Wednesday, Jan. 9, 2013 | 6 p.m.
A liberal former legislative leader eviscerated the state’s political system on Wednesday, saying it is ruled by “oligarchs” and arguing that the state’s corporate, gambling and mining interests need to pay more in taxes.
In what was billed as a progressive State of the State ahead of Republican Gov. Brian Sandoval’s speech next week, former state Sen. Sheila Leslie called on the public to finance campaigns, saying even her fellow left-leaning lawmakers “turn a blind eye” to the influence of campaign contributions.
Leslie said the state’s powerful interests use contributions to protect their economic interests, leaving the poor to pay a disproportionate share of state taxes.
“If Nevada taxed mining, corporations, and wealthy interests as much as we do the poor, we could build the best schools, community colleges and universities in the country,” she said, according to prepared remarks. “Nevada does not have a resource or a money problem. We are a wealthy state.”
Leslie, a Democrat from Reno who served in the Assembly for 10 years before moving up to the Senate, narrowly lost her election in November to Republican Sen. Greg Brower.
Her speech from Las Vegas was on behalf of the Progressive Leadership Alliance of Nevada, a coalition of progressive groups.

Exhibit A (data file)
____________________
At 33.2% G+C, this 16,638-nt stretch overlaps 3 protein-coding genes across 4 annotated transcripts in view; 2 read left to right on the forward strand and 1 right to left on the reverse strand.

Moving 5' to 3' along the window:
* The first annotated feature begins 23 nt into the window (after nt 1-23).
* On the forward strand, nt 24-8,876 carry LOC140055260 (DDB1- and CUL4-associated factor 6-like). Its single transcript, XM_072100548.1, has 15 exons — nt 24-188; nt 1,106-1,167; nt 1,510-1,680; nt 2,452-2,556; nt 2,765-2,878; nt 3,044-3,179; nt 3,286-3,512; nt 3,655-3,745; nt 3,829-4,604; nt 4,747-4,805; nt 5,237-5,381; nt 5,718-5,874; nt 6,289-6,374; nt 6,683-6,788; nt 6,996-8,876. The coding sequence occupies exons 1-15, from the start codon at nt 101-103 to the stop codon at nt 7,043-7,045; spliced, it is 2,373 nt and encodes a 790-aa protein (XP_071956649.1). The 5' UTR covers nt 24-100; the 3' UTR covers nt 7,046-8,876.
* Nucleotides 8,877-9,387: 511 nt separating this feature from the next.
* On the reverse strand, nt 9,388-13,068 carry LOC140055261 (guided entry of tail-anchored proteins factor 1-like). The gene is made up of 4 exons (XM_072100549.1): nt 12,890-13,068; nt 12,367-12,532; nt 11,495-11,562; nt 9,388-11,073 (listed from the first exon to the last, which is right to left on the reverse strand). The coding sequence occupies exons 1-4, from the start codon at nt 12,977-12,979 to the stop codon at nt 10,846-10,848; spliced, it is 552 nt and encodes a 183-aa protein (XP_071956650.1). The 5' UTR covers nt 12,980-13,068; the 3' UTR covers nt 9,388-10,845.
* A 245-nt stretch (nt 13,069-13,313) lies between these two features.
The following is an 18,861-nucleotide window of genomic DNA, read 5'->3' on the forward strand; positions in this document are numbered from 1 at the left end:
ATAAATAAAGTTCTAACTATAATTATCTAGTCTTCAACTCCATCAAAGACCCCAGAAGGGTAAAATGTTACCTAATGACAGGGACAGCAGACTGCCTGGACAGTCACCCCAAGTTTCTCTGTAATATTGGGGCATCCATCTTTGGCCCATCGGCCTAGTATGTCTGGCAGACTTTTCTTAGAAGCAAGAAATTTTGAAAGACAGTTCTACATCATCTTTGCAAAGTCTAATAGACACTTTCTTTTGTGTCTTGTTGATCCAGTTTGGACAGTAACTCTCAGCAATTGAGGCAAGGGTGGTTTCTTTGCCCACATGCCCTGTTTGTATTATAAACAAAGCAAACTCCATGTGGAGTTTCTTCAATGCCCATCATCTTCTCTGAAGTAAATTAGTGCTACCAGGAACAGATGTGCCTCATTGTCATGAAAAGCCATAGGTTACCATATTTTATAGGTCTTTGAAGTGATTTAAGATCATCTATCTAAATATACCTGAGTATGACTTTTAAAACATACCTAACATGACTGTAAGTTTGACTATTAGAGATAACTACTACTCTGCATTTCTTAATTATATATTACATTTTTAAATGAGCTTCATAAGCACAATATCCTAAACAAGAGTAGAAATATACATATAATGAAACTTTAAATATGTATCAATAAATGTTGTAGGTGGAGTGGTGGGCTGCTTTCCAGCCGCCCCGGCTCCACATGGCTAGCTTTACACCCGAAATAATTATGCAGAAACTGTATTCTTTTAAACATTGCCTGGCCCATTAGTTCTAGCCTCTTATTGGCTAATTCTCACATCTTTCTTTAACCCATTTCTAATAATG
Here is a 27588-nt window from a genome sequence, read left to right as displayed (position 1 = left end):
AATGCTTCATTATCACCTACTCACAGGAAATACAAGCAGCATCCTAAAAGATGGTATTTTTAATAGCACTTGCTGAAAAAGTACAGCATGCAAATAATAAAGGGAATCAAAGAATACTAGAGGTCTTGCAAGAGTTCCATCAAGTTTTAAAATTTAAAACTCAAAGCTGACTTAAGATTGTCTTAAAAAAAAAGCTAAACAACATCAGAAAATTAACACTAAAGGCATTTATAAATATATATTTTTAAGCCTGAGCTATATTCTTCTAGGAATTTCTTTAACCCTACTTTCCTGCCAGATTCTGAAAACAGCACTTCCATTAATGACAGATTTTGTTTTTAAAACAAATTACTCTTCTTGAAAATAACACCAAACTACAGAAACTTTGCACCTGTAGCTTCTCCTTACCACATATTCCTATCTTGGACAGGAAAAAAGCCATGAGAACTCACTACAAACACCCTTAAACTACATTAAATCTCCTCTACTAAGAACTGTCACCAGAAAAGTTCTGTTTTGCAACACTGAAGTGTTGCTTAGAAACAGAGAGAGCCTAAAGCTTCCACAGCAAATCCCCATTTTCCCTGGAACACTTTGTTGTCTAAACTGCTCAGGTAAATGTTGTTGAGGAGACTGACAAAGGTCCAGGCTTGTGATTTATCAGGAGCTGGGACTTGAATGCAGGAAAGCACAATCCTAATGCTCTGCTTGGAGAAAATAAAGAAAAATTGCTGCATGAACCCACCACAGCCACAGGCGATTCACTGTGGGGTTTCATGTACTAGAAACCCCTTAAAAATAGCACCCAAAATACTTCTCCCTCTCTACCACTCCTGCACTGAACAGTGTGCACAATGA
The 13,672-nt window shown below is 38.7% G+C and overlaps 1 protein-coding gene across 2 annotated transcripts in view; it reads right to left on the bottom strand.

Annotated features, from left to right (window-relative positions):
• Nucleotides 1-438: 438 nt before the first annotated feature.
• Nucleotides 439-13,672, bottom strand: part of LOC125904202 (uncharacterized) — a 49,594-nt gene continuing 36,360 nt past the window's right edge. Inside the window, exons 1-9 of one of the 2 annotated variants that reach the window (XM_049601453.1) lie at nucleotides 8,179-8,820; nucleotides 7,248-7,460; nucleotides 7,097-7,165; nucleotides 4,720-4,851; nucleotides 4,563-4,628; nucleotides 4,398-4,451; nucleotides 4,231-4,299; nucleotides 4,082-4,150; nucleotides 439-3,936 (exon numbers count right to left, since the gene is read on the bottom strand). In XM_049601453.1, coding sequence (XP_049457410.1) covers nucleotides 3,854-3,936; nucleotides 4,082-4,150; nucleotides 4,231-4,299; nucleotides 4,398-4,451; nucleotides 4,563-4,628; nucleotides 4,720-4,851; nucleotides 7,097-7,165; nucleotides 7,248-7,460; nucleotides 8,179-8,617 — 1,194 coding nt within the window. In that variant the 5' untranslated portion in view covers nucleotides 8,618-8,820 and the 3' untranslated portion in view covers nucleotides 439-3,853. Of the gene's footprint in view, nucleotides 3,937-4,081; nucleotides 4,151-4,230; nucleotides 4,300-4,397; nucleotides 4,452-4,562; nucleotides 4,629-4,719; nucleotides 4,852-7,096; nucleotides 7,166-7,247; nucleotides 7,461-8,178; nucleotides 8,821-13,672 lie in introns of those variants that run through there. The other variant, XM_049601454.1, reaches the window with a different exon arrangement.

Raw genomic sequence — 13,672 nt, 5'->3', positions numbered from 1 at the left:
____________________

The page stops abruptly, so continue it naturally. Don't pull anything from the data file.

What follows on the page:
Both houses of the Nevada Legislature are controlled by Democrats, but that doesn’t mean they’re progressive.
On the issue of taxation, Democratic leaders have declined to commit to trying to raise revenue. Indeed, in an education plan released Wednesday morning, Democratic lawmakers talked about expanding all-day kindergarten and preschool education, but did not discuss how to pay for it.
Leslie, by contrast, called for Sandoval and legislators “to stand up to some of the most powerful corporations in the world and tell them to pay their fair share.”
Sandoval is scheduled to give his State of the State speech on Wednesday in Carson City, as well as release his budget for the next two years. He has committed to extending all or some of $620 million in taxes that would otherwise “sunset” later this year in order to prevent cuts to education and social services.
But he also said earlier this week he would veto any tax to raise additional money, arguing that the state’s economy is still recovering.
Leslie said existing taxes aren’t enough.
“Extending the infamous sunset taxes... is no mark of valor,” she said. “It’s the path of least resistance that won’t amount to a drop in the bucket considering how far down Nevada has slumped.”
She said Nevada poor pay 10 percent of their income in taxes, while the rich pay 1.5 percent.
She said Nevada should tax gold mining at 20 percent, like Wyoming does, and put a “nominal” tax on corporate profits.
“If these things happened, we could build a first-class educational system, from pre-K through post-graduate,” she said.
She called on lawmakers to start the process of repealing the same-sex marriage ban in the state’s constitution.
She said “the oligarchs who benefit from the system that makes them rich use large campaign contributions, laundered through ever-increasing and creative political action committees to create even greater political muscle to protect their economic might.
“Corporate contributors later demand tax perks, lax oversight and special interest legislation as the price of their support.”
She said if campaign contributions were divorced from politics, “more lawmakers would make decisions based on the long-term health of our state.”